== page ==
Until 30 June 2018 ‘British Citizen’ passport holders travelling for tourism or business can enter Vietnam for up to a maximum of 15 days without a visa. If you have a different type of British nationality – for example ‘British national (overseas)’- you’ll need to get a visa before entering Vietnam. You must get a visa before you travel to Vietnam if you want to stay for longer than 15 days and/or if you wish to re-enter Vietnam within 30 days of your departure. If you plan to leave Vietnam and re-enter from another country make sure you get a multiple visit visa before travelling. Make sure you know before you travel the type of visa you need for the purpose and duration of your trip. If you’re travelling for business reasons you should contact the relevant Vietnam government department in advance to check whether any licenses are required to carry out your duties. Vietnam has ratified the core conventions of the ILO: ILO100 - Equal Remuneration for Work of Equal Value, ILO111 - Discrimination in Employment and Occupation, ILO138 - Minimum Age for Employment and ILO182 - Worst Forms of Child Labour Convention. The right to freedom of association and to collective bargaining remains restricted in Vietnam. Vietnamese workers are not free to join or form independent unions and all unions must be affiliated with the Vietnam General Confederation of Labour (VGCL). In June 2012 the Vietnamese National Assembly approved a revision of the Labour Code which included a number of important provisions including: extending maternity leave to six months; setting out the requirement for a minimum wage; preventing employees from working more than 50 percent over their official working hours in a day; reducing the maximum term of work permits for foreign nationals working in Vietnam from three years to two years and removing the work permit exemption rule for foreign workers coming to Vietnam to work for less than three months. At the same time the National Assembly also passed an amended version of the Law on Trade Unions, which defines the responsibilities of officially recognised trade unions to protect workers’ legitimate rights. The amended law did not remove the requirement for all trade unions to be officially affiliated to the Vietnam General Confederation of Labour (VGCL) nor the restriction on foreign workers from joining unions.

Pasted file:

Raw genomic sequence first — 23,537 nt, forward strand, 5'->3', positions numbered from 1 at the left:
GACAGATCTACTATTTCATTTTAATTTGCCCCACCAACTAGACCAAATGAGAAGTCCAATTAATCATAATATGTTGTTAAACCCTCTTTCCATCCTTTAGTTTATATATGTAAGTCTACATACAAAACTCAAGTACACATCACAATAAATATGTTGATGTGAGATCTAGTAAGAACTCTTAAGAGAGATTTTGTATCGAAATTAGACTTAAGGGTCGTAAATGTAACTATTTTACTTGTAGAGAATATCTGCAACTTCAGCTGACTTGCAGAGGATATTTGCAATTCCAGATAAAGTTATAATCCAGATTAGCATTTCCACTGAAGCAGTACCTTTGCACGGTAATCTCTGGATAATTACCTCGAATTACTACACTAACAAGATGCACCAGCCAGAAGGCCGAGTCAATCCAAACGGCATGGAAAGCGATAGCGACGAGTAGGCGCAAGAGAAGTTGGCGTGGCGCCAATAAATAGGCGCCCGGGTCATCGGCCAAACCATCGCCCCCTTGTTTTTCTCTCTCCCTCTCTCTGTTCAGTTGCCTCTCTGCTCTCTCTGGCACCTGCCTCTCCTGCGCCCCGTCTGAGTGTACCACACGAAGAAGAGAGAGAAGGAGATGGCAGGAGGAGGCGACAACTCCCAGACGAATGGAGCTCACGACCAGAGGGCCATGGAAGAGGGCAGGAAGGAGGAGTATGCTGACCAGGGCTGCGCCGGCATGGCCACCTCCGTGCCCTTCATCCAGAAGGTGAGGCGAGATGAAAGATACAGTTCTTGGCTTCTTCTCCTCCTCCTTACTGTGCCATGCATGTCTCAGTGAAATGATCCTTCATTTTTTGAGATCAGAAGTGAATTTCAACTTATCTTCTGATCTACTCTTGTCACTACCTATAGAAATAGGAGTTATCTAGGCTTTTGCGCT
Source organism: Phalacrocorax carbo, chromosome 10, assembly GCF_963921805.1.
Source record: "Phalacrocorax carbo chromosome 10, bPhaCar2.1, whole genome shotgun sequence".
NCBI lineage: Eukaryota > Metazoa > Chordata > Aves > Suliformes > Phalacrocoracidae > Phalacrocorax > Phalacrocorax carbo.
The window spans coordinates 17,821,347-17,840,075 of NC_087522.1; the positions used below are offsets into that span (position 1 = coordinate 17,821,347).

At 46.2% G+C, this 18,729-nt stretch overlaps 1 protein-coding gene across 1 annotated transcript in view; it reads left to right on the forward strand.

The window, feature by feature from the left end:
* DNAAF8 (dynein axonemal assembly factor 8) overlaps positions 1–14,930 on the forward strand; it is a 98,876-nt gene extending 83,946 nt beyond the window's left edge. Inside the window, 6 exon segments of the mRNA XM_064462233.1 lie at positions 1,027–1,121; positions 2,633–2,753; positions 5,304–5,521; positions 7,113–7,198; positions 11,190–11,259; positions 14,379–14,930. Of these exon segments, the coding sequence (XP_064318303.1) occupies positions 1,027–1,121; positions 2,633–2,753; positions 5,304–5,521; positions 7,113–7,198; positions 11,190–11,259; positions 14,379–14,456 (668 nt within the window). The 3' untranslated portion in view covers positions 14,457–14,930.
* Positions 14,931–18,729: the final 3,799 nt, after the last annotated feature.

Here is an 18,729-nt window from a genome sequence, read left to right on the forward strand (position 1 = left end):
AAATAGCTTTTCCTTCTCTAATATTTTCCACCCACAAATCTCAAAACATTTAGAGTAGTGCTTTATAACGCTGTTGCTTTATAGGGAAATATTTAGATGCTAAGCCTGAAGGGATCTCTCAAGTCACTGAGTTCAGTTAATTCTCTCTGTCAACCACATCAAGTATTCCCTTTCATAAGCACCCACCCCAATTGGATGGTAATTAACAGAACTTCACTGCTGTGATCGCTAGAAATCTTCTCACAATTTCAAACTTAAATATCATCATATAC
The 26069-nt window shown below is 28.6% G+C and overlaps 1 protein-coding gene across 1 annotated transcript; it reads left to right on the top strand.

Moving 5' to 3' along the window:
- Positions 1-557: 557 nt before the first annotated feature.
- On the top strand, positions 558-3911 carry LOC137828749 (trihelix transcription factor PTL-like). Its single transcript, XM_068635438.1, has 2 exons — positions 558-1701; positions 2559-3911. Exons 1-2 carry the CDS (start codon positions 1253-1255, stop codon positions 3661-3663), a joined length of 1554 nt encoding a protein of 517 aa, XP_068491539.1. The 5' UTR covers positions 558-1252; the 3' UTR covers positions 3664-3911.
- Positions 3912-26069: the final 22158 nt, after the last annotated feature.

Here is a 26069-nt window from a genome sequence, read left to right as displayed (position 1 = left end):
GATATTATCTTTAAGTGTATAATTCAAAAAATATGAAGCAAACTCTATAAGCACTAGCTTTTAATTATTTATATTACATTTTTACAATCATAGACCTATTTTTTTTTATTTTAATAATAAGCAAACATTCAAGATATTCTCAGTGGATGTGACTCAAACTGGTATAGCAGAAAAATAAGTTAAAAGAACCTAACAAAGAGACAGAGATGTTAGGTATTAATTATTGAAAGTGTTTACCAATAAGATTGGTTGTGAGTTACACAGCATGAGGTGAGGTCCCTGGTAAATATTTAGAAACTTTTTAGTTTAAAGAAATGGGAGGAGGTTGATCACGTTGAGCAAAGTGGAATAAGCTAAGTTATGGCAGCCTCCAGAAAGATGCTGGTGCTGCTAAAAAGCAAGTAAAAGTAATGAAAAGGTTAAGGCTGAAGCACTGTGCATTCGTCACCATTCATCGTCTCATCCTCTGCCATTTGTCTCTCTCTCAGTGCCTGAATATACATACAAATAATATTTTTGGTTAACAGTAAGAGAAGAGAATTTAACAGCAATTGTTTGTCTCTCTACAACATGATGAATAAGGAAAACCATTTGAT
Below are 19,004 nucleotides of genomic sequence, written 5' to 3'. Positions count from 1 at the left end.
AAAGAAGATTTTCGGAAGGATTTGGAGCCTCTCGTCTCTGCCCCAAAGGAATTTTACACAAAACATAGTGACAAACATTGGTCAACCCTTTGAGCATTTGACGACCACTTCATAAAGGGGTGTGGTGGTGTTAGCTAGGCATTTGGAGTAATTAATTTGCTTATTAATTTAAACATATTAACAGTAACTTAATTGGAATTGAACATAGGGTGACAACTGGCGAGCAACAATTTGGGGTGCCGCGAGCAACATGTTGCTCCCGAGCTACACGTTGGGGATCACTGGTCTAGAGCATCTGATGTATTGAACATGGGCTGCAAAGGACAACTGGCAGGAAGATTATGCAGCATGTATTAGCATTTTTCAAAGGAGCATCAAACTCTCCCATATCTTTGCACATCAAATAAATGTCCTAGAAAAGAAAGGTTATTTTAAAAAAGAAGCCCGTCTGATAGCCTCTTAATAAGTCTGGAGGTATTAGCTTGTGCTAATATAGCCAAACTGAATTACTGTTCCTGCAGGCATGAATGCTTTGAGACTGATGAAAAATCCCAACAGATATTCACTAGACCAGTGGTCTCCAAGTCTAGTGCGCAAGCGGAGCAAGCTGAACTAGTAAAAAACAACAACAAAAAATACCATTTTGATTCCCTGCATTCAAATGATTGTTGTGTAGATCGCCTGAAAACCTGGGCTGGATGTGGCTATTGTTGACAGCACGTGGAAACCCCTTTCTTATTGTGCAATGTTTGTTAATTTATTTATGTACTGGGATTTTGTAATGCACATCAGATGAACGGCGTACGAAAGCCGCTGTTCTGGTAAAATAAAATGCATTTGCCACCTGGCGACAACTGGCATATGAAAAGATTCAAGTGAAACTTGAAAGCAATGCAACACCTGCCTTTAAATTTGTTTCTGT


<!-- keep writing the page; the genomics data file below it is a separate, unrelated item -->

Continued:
For more information on human rights issues in Vietnam see the 2015 Annual Human Rights Report on Vietnam.